Biden announced he would have a telephone conversation with Zelensky the next day. But he increased regional anxieties by also saying he would convene a session with Putin and “at least four NATO allies,” but not others, to determine what “accommodations” might be made to “bring down the temperature on the eastern front” — possibly by reducing U.S. military exercises in Europe.
A Polish foreign ministry official said, “Of course this bothers us, although we are not surprised by this approach.” Given Putin’s unyielding demands on NATO, Ukraine and other neighboring countries, Biden’s announcement raised concerns that some kind of U.S. concessionary deal cooked up with Putin might be afoot. It evokes the moment in 2012 when President Obama whispered to then-Russian President Dmitri Medvedev that on missile defense and other issues, he should tell Putin he would “have more flexibility … after my election.”
It also parallels earlier concerns of Taiwan, under severe threat from China, that Washington might negotiate its fate over its head. That prompted President Ronald Reagan to issue his Six Assurances in 1982 promising not to take any unilateral actions adverse to Taiwan.
If similar assurances were in place for Ukraine, Biden already would be in violation of most of them. “The United States would not consult with China in advance before making decisions about U.S. arms sales to Taiwan,” one assurance reads. Washington is surely “consulting” with Moscow and has inexplicably delayed sending Ukraine vitally-needed weapons to deter or defend against a Russian attack.
“The United States would not mediate between Taiwan and China,” reads another. Biden clearly seems to be “mediating” between Russia and Ukraine — and between Russia and NATO about Ukraine — rather than rejecting outright all Russian claims to Ukraine’s territory and sovereign independence and defending Ukraine’s right to join NATO, the European Union, or any other organization it chooses.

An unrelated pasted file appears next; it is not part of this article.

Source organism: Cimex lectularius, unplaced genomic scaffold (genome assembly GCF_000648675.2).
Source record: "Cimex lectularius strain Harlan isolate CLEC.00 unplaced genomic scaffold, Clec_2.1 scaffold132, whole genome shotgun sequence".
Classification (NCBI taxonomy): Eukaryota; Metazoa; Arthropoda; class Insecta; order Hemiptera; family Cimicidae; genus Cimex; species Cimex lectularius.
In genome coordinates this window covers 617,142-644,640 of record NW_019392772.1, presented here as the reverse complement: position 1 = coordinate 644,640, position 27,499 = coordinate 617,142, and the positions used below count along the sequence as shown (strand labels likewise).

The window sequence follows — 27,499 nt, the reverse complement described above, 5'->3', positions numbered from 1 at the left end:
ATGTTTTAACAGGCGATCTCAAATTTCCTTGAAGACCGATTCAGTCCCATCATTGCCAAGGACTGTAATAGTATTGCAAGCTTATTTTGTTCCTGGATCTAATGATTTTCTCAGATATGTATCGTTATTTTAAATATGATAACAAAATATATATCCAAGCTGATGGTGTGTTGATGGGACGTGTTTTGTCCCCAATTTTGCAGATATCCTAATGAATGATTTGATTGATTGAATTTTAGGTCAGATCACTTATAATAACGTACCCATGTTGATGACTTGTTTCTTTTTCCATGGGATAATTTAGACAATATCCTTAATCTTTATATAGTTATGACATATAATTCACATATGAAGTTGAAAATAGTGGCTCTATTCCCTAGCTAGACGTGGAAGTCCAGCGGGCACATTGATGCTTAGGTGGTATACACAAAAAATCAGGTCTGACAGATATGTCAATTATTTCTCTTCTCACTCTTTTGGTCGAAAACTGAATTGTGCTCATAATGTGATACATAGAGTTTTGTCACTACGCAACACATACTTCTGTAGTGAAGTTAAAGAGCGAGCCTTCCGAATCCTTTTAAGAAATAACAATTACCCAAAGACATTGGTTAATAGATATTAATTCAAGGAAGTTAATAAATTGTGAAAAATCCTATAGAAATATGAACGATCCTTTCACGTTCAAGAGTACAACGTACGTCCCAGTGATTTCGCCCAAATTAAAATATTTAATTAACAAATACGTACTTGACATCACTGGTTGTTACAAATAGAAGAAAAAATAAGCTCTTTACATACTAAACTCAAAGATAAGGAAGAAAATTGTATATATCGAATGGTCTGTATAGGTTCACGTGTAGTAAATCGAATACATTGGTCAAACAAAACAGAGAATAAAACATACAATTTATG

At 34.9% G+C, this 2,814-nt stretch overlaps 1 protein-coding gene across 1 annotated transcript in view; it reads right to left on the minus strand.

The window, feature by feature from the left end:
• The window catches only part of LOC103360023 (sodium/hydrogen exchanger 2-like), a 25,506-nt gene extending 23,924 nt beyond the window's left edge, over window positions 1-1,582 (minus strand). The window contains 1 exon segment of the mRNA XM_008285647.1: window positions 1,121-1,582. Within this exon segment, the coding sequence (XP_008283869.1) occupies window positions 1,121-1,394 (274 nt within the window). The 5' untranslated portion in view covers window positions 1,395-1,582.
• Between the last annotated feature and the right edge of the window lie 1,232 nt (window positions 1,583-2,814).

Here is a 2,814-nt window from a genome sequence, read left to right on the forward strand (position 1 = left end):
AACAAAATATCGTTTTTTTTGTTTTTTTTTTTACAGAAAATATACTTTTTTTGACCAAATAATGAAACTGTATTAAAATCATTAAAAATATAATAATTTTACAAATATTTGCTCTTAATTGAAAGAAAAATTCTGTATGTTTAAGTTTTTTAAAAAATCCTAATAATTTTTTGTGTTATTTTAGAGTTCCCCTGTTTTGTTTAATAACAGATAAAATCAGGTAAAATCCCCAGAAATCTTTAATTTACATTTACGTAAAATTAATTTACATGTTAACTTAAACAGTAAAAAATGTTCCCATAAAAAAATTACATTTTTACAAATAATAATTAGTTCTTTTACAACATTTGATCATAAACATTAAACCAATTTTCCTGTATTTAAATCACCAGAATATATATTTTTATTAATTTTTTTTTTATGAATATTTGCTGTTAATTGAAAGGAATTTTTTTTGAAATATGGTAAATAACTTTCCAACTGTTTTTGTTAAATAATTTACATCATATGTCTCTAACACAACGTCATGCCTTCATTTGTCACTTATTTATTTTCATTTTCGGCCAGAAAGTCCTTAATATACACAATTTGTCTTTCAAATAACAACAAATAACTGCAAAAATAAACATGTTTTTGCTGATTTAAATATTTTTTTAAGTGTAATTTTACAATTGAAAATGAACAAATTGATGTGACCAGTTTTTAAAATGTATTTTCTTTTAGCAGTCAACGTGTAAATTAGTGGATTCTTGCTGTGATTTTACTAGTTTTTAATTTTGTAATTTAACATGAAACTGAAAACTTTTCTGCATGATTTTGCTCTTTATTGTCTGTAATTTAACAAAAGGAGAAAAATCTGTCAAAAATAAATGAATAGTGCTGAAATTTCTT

“The United States would not alter its position about the sovereignty of Taiwan … and would not pressure Taiwan to enter into negotiations with China,” says another of the commitments. Biden is explicitly pressing Ukraine to negotiate with Russia.
“The United States would not formally recognize Chinese sovereignty over Taiwan,” reads a fourth pledge. Washington is perilously close to formally acquiescing in Russia’s annexation of Crimea and accepting its claims to Eastern Ukraine as a basis for regional “peace.”
When the White House announced its plans for a Summit for Democracy, it not only fulfilled a Biden campaign pledge but also helped to bring America back to its place as democracy’s leading exponent. It stated as the first objective of the summit: “Strengthening democracy and defending against authoritarianism.” Beyond the eloquent messages delivered prior to and during the meeting, U.S. action to defend Ukraine — and Taiwan — will prove the ultimate demonstration of that commitment.
Joseph Bosco served as China country director for the secretary of Defense from 2005 to 2006 and as Asia-Pacific director of humanitarian assistance and disaster relief from 2009 to 2010. He is a nonresident fellow at the Institute for Corean-American Studies and a member of the advisory board of the Global Taiwan Institute. Follow him on Twitter @BoscoJosephA.